Domestic stock performance varied last week, with the S&P 500 and Dow losing ground for the 2nd straight week, while the NASDAQ posted gains. By Friday, the S&P 500 had dropped 0.13%, the Dow gave back 0.27%, and the NASDAQ gained 0.47%. International stocks in the MSCI EAFE stumbled, dropping 0.67%.
FACT OF THE WEEK
Historians say that no turkey was served at the first Thanksgiving! What was on the menu? Deer or venison, ducks, geese, oysters, lobster, eel and fish. They probably ate pumpkins, but no pumpkin pies. They also didn't eat mashed potatoes or cranberry relish, but they probably ate cranberries.
Tax reform remained a key focus in the markets, as investors questioned whether changes will happen by the end of 2017. The markets have largely priced in expectations that tax reform will move forward, a belief that has helped drive this year's record prices. Treasury Secretary Mnuchin expects the President to receive a bill by Christmas, but despite his update, concerns about meeting this deadline remain. This uncertainty - combined with questions about differences between the House and Senate plans - has contributed to the market volatility we've seen in recent weeks.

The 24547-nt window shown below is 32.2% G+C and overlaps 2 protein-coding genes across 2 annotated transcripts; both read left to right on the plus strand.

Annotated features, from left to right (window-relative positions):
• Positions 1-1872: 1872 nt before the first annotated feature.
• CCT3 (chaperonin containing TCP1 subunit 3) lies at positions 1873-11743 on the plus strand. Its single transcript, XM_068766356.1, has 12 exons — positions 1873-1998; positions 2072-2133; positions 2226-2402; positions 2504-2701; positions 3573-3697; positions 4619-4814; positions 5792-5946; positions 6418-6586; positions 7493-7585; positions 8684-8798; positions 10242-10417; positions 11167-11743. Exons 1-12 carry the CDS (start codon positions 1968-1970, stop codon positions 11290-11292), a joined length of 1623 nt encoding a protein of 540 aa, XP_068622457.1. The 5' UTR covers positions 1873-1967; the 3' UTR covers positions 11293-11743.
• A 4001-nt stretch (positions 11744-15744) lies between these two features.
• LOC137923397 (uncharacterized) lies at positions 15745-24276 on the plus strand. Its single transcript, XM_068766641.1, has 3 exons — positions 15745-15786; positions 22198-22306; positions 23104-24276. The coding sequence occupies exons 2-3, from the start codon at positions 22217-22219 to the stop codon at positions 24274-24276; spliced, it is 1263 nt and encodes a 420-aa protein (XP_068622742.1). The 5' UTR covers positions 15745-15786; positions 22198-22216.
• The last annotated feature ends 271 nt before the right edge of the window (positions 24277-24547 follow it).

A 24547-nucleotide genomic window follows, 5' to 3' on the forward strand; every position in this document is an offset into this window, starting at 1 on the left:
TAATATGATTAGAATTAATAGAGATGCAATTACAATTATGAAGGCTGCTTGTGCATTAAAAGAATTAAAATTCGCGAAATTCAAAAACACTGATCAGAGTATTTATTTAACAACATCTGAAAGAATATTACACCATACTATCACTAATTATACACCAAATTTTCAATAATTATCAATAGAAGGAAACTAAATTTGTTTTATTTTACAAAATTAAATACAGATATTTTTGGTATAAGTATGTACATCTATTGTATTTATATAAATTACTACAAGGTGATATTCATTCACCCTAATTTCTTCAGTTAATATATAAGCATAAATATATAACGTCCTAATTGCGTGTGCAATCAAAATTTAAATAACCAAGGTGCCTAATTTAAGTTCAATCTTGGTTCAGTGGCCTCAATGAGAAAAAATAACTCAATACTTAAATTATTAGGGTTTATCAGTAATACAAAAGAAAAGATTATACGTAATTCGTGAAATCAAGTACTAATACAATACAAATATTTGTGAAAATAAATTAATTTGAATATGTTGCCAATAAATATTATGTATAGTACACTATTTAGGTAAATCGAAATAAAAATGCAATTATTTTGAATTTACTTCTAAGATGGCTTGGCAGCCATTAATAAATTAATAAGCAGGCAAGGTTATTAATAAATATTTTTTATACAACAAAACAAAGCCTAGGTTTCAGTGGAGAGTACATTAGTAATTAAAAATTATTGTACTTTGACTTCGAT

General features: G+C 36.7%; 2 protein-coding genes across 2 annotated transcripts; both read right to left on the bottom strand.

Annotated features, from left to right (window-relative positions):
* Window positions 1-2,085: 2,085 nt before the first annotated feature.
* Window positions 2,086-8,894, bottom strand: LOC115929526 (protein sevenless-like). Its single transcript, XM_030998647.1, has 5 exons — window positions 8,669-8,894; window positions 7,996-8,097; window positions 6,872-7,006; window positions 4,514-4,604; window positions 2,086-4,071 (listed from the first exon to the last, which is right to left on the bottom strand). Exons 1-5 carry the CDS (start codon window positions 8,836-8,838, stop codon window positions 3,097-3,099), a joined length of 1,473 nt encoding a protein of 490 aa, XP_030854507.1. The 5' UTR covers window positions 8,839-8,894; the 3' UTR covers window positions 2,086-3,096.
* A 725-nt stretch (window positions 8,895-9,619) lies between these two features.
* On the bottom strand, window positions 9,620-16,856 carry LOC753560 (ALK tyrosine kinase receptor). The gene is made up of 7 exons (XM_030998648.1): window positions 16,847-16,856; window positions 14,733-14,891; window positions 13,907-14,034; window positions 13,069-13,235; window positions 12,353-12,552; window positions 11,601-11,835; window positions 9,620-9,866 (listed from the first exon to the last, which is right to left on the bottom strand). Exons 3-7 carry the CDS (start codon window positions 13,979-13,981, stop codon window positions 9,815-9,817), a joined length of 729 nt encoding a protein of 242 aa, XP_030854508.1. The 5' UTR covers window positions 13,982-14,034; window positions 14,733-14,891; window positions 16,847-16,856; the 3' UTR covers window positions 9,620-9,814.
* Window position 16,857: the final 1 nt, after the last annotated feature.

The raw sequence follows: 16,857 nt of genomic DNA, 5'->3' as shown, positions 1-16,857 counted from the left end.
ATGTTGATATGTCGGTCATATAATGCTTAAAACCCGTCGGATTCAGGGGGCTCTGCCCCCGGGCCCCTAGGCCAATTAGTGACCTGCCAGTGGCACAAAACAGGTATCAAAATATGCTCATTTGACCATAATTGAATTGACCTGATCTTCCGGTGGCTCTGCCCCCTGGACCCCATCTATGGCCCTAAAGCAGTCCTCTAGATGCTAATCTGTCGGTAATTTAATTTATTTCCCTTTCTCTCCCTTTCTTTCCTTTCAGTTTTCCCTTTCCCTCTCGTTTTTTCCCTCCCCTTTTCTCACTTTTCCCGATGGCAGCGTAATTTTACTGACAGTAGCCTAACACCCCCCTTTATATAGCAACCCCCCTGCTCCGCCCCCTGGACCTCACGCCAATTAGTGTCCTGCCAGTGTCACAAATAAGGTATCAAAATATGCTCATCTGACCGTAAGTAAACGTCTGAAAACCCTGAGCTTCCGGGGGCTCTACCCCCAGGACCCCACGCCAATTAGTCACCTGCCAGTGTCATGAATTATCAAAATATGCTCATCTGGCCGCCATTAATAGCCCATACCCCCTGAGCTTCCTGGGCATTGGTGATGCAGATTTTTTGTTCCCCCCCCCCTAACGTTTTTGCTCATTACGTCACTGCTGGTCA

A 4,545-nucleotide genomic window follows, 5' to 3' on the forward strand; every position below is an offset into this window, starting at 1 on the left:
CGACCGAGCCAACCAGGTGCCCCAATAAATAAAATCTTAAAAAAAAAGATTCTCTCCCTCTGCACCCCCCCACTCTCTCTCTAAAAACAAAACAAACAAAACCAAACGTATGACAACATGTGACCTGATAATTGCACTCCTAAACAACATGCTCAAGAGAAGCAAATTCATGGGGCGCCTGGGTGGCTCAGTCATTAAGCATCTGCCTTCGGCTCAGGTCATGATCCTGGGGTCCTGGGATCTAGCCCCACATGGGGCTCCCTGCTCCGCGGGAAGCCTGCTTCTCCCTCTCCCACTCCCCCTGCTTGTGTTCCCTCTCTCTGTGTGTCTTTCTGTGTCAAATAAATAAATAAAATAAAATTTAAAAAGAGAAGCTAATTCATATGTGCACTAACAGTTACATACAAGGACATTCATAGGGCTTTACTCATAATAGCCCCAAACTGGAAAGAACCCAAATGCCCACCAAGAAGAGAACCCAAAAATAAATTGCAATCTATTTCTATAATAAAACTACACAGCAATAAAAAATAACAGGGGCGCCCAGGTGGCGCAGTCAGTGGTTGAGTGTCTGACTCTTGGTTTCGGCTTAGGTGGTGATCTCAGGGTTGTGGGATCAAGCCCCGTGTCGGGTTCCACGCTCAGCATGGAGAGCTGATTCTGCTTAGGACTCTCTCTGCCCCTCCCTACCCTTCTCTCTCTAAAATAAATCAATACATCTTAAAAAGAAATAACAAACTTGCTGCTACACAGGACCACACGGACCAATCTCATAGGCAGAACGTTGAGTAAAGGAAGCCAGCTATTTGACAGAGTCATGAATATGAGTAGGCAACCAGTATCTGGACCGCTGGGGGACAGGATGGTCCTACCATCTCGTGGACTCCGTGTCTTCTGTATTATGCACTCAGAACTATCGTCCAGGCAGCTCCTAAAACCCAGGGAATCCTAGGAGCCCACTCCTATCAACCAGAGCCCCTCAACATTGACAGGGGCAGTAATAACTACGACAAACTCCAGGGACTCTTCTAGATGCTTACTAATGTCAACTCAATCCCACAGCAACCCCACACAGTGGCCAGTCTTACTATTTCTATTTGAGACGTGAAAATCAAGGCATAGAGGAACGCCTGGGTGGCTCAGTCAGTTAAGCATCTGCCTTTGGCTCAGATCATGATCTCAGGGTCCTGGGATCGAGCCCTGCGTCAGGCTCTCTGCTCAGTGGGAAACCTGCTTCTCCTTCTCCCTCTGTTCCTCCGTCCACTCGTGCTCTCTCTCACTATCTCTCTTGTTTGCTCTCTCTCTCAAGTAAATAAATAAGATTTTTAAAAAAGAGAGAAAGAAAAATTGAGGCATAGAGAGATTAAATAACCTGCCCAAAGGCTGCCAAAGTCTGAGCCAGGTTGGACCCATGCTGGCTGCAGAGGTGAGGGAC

While tax reform may be impacting stocks right now, going beyond the geopolitical debate reveals various positive economic updates.
An Overview of Last Week's Economic Insight
From housing to industrial production, last week gave us a variety of economic updates for October. Overall, the data indicates that the economy is on solid ground.
- Retail sales grew
Hurricanes are still affecting retail sales, but October's reading shows decent performance - and analysts expect the holiday season to drive strong results through year's end.
- Consumer prices increased slightly
Inflation remains relatively low and slow, yet this month's report shows it moving in the right direction toward the Fed's goal of a 2% level.
- Industrial production surged
A large jump in manufacturing helped drive industrial growth and indicates a strengthening sector - good news for our economy.
- Housing starts beat expectations
The housing industry experienced strong growth in new permits, construction starts, and completed homes.
What Is Ahead
Tax reform will likely continue to be a hot topic in Washington and the markets. We will follow any changes or updates as they occur, and understanding the economy's underlying strength will remain our key focus.
As a reminder, with Thanksgiving on Thursday, the markets will only be open for 4 days this week. During this season of gratefulness, we want to thank you for your ongoing trust and reinforce that we are always here to support you on your financial journey.
5 THINGS RETIREES CAN BE THANKFUL FOR THIS THANKSGIVING
Everyone's holiday traditions are little different, and the same is true for everyone's retirement dreams. Regardless of your holiday traditions or retirement dreams, here are 5 things all retirees can be thankful for this Thanksgiving:
- Family and Friends